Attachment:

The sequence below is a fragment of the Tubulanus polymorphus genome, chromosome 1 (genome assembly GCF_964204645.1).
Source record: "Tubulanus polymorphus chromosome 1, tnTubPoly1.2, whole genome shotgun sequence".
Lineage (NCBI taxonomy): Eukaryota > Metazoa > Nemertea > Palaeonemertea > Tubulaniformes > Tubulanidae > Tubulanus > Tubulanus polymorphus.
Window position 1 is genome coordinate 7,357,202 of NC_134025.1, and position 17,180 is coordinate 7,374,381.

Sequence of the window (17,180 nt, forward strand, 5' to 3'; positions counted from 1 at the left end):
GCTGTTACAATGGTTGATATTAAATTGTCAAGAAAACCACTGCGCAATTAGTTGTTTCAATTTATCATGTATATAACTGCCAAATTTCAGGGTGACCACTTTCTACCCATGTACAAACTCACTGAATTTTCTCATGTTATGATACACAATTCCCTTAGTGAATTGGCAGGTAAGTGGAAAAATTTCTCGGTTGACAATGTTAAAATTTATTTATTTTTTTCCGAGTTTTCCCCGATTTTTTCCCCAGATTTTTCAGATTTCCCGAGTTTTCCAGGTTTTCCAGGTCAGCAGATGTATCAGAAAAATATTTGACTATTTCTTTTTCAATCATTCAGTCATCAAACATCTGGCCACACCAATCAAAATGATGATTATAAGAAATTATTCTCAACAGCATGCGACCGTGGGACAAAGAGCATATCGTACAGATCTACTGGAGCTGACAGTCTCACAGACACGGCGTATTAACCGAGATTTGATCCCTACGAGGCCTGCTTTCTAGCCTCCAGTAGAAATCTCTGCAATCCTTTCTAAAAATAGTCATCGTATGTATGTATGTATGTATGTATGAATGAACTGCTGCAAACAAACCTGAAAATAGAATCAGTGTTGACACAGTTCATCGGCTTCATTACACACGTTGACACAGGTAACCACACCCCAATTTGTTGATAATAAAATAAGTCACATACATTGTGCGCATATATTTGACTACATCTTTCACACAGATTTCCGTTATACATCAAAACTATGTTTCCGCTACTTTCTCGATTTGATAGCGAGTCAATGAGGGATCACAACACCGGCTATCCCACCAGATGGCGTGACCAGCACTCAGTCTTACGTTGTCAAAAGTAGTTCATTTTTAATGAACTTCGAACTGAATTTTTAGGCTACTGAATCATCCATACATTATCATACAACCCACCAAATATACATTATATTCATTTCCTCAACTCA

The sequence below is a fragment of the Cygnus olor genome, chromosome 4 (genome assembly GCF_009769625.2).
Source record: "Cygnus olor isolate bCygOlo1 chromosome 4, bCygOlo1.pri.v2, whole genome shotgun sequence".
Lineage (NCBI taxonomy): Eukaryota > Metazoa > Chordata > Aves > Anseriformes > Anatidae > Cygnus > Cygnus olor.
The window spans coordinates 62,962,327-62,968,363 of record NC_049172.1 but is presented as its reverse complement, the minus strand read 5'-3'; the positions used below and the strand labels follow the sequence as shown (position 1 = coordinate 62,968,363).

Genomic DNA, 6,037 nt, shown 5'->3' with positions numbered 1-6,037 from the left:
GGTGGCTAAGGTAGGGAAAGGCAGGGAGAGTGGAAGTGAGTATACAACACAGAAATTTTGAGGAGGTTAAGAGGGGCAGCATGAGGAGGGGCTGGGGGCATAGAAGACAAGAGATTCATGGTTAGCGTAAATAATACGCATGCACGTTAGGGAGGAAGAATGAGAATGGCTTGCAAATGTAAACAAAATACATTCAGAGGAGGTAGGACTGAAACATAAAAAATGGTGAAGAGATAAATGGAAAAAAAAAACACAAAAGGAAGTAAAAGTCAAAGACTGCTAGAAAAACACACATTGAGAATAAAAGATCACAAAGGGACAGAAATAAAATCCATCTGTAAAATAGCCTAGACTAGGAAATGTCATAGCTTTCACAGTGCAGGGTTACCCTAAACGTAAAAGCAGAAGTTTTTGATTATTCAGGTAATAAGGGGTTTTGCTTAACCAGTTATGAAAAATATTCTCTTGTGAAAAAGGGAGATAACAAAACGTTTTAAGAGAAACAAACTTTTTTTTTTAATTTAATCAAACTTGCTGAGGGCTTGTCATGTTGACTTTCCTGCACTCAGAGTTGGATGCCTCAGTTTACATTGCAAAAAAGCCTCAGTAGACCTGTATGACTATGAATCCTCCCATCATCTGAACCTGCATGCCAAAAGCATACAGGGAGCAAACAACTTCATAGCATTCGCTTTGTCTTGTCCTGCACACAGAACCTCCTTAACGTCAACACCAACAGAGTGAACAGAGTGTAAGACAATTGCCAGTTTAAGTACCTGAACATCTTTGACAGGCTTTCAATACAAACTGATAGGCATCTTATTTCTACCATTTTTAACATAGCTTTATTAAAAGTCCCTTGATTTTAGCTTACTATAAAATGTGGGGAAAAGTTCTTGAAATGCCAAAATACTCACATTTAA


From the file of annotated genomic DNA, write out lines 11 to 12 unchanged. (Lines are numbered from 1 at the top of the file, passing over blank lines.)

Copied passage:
Genomic DNA, 6,037 nt, shown 5'->3' with positions numbered 1-6,037 from the left:
GGTGGCTAAGGTAGGGAAAGGCAGGGAGAGTGGAAGTGAGTATACAACACAGAAATTTTGAGGAGGTTAAGAGGGGCAGCATGAGGAGGGGCTGGGGGCATAGAAGACAAGAGATTCATGGTTAGCGTAAATAATACGCATGCACGTTAGGGAGGAAGAATGAGAATGGCTTGCAAATGTAAACAAAATACATTCAGAGGAGGTAGGACTGAAACATAAAAAATGGTGAAGAGATAAATGGAAAAAAAAAACACAAAAGGAAGTAAAAGTCAAAGACTGCTAGAAAAACACACATTGAGAATAAAAGATCACAAAGGGACAGAAATAAAATCCATCTGTAAAATAGCCTAGACTAGGAAATGTCATAGCTTTCACAGTGCAGGGTTACCCTAAACGTAAAAGCAGAAGTTTTTGATTATTCAGGTAATAAGGGGTTTTGCTTAACCAGTTATGAAAAATATTCTCTTGTGAAAAAGGGAGATAACAAAACGTTTTAAGAGAAACAAACTTTTTTTTTTAATTTAATCAAACTTGCTGAGGGCTTGTCATGTTGACTTTCCTGCACTCAGAGTTGGATGCCTCAGTTTACATTGCAAAAAAGCCTCAGTAGACCTGTATGACTATGAATCCTCCCATCATCTGAACCTGCATGCCAAAAGCATACAGGGAGCAAACAACTTCATAGCATTCGCTTTGTCTTGTCCTGCACACAGAACCTCCTTAACGTCAACACCAACAGAGTGAACAGAGTGTAAGACAATTGCCAGTTTAAGTACCTGAACATCTTTGACAGGCTTTCAATACAAACTGATAGGCATCTTATTTCTACCATTTTTAACATAGCTTTATTAAAAGTCCCTTGATTTTAGCTTACTATAAAATGTGGGGAAAAGTTCTTGAAATGCCAAAATACTCACATTTAA